Southbank Reunion 2023. Photos: Ben Powell.

Though it will be sadly long gone by the time these words reach printed paper, the London Calling exhibition at Pure Evil Gallery in Shoreditch provided the perfect starting point to the weekends proceedings, and understandably became a site that many would visit on numerous occasions before it was eventually dismantled on September 10th. Expertly intertwining both famous and recently unearthed imagery, with miraculously surviving artefacts and loops of attentively rescanned film footage also on display, the two rooms were nothing short of a treasure trove of 1970s skateboarding, serving as a window into a time where skateparks were built in World War 2 bomb craters, skateboards we predominantly crafted in family sheds, and progress on four wheels was a much higher priority than ardent documentation. It stands to reason, therefore, that for the exhibition’s hugely anticipated opening night, skateboarders as young as, say, Diggs English, were effectively present for what transpired to be Marc Sinclair’s 60th birthday celebrations, cake and all. Alex Turnbull took to the decks at an afterparty which wound up in the early hours of Friday morning; with that in mind, it’s surprising that anyone at all was present, correct and ready to be quizzed at UCL for the 70s Skate Forum a few hours later…

Jeremy Henderson - frontside grind at Crystal Palace. Photo: Iain Borden.

Sean Goff - barefoot grind at Crystal Palace. Photo: Owen Tozer.

Despite the arranged meet ups and a fortuitous crossing of paths with Devo at Hammersmith on the Saturday evening, London Calling wasn’t entirely an occasion geared towards simply immortalising the Elder Days. The planned Southbank skate session on the Saturday afternoon, and the Crystal Palace skatepark takeover on the Sunday, ensured that those with the desire to roll urethane on the capital city’s concrete would more than have their needs met. These were open jams during which skaters from any era could join in, and demonstrate the journey that U.K skateboarding has undergone over these last five decades, as a direct result of the groundwork laid by the aforementioned pioneers. The afternoon long session saw Jeremy Henderson, Sean Goff, Felix Owusu-Kwarteng, Jim the Skin and more dominating the Crystal Palace bowl, whilst over on the other side of the park, a full speed slalom session transported all onlookers and participants back to the heady days of the late 1970s.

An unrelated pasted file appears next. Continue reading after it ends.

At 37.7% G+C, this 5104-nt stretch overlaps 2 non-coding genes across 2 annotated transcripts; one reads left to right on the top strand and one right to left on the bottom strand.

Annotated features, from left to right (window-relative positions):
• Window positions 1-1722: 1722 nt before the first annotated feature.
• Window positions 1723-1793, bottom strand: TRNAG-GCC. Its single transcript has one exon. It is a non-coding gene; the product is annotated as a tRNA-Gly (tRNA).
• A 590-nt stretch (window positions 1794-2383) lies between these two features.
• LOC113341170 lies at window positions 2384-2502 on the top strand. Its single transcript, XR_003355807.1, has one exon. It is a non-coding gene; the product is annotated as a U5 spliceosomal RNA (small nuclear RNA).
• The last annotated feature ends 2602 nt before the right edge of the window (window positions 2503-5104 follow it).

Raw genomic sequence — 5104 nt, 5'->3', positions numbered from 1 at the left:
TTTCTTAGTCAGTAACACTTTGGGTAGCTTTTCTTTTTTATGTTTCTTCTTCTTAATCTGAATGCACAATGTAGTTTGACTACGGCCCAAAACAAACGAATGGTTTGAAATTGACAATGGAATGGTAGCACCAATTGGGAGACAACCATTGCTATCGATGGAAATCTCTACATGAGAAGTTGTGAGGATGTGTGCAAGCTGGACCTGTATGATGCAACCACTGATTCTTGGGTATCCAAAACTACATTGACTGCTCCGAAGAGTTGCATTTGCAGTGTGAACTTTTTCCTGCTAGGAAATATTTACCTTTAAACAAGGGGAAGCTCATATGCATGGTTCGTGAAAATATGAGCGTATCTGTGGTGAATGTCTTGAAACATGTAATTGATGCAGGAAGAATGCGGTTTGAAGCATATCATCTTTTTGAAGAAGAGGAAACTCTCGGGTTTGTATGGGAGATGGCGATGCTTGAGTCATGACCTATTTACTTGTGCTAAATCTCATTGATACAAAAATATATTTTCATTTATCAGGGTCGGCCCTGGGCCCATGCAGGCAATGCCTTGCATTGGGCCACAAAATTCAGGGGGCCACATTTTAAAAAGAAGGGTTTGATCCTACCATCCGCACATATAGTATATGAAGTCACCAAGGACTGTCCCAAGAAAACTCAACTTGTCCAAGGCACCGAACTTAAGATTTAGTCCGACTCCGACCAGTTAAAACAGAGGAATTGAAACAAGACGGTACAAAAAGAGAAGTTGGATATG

Sean Goff - frontside smith grind at Crystal Palace. Photo: Iain Borden.

Don Brown - slalom charge at Crystal Palace. Photo: Iain Borden.

As the South London afternoon gave way to early evening, there were moments of reflection, and conversations covering the London Calling festivities inevitably took place. Bod, Steve and the rest of the organisers were eager to know what the highlights had been, and what the main takeaways were, for the skaters of the wildly differing age groups who were present. The main ambition of the event was to say ‘thank you' to the largely unsung U.K. innovators of the 1970s, and this was something that London Calling achieved with aplomb. Between the exhibition, the 70s Skate Forum and the amazing London Calling zine - which was thoughtfully pieced together by Neil Macdonald and Dan Adams - extraordinary tales from the birth of our culture were finally able to be told, presented alongside a wealth of archive photography and other assorted artefacts that may have otherwise been left to languish in lofts, basements, filing cabinets, unaware of their rightful place in the story of U.K. skateboarding. As our linear experience of time moves us further away from the closing years of the 1970s, it has become crucial to conserve the stories of the era, to ensure the surviving photos and footage are both available and accessible, and - more pressingly - to give thanks to the people who made everything that has unfolded in the intervening decades possible.

Crystal Palace. Photos: Owen Tozer and Iain Borden.

As the saying goes, you can’t really understand where you are going until you know where you have been, and it’s safe to say that London Calling illuminated the origins of our collective journey like nothing that has come before.

Follow London Calling - @london.calling.skateboardinguk